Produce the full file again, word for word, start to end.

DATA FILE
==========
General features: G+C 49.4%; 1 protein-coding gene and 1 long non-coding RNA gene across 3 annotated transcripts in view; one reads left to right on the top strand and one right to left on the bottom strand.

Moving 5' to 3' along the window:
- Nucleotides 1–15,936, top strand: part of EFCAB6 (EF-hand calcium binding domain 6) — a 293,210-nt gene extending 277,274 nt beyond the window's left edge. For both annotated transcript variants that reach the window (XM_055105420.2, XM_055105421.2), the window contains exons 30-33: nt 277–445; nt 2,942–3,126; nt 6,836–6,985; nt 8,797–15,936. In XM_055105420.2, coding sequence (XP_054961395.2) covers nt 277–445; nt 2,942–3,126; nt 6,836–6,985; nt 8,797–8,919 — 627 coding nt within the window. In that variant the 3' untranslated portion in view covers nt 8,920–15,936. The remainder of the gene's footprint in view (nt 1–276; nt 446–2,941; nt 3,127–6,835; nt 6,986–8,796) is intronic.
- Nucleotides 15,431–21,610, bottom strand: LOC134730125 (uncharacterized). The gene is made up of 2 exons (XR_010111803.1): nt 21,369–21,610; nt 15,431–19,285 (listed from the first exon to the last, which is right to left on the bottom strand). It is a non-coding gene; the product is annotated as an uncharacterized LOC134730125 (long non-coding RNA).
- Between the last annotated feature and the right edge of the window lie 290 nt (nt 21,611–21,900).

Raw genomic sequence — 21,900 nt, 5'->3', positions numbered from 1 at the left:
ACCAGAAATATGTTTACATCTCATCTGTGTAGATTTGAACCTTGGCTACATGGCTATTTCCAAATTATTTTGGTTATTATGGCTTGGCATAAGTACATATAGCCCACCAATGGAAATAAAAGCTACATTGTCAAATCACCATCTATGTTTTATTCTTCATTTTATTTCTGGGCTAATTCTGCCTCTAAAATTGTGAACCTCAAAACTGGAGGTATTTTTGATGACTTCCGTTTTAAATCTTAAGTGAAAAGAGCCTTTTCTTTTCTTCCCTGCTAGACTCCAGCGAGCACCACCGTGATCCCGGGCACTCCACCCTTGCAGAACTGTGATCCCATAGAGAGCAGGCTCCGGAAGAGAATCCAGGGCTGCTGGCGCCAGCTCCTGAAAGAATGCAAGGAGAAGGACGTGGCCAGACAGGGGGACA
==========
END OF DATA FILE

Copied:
General features: G+C 49.4%; 1 protein-coding gene and 1 long non-coding RNA gene across 3 annotated transcripts in view; one reads left to right on the top strand and one right to left on the bottom strand.

Moving 5' to 3' along the window:
- Nucleotides 1–15,936, top strand: part of EFCAB6 (EF-hand calcium binding domain 6) — a 293,210-nt gene extending 277,274 nt beyond the window's left edge. For both annotated transcript variants that reach the window (XM_055105420.2, XM_055105421.2), the window contains exons 30-33: nt 277–445; nt 2,942–3,126; nt 6,836–6,985; nt 8,797–15,936. In XM_055105420.2, coding sequence (XP_054961395.2) covers nt 277–445; nt 2,942–3,126; nt 6,836–6,985; nt 8,797–8,919 — 627 coding nt within the window. In that variant the 3' untranslated portion in view covers nt 8,920–15,936. The remainder of the gene's footprint in view (nt 1–276; nt 446–2,941; nt 3,127–6,835; nt 6,986–8,796) is intronic.
- Nucleotides 15,431–21,610, bottom strand: LOC134730125 (uncharacterized). The gene is made up of 2 exons (XR_010111803.1): nt 21,369–21,610; nt 15,431–19,285 (listed from the first exon to the last, which is right to left on the bottom strand). It is a non-coding gene; the product is annotated as an uncharacterized LOC134730125 (long non-coding RNA).
- Between the last annotated feature and the right edge of the window lie 290 nt (nt 21,611–21,900).

Raw genomic sequence — 21,900 nt, 5'->3', positions numbered from 1 at the left:
ACCAGAAATATGTTTACATCTCATCTGTGTAGATTTGAACCTTGGCTACATGGCTATTTCCAAATTATTTTGGTTATTATGGCTTGGCATAAGTACATATAGCCCACCAATGGAAATAAAAGCTACATTGTCAAATCACCATCTATGTTTTATTCTTCATTTTATTTCTGGGCTAATTCTGCCTCTAAAATTGTGAACCTCAAAACTGGAGGTATTTTTGATGACTTCCGTTTTAAATCTTAAGTGAAAAGAGCCTTTTCTTTTCTTCCCTGCTAGACTCCAGCGAGCACCACCGTGATCCCGGGCACTCCACCCTTGCAGAACTGTGATCCCATAGAGAGCAGGCTCCGGAAGAGAATCCAGGGCTGCTGGCGCCAGCTCCTGAAAGAATGCAAGGAGAAGGACGTGGCCAGACAGGGGGACA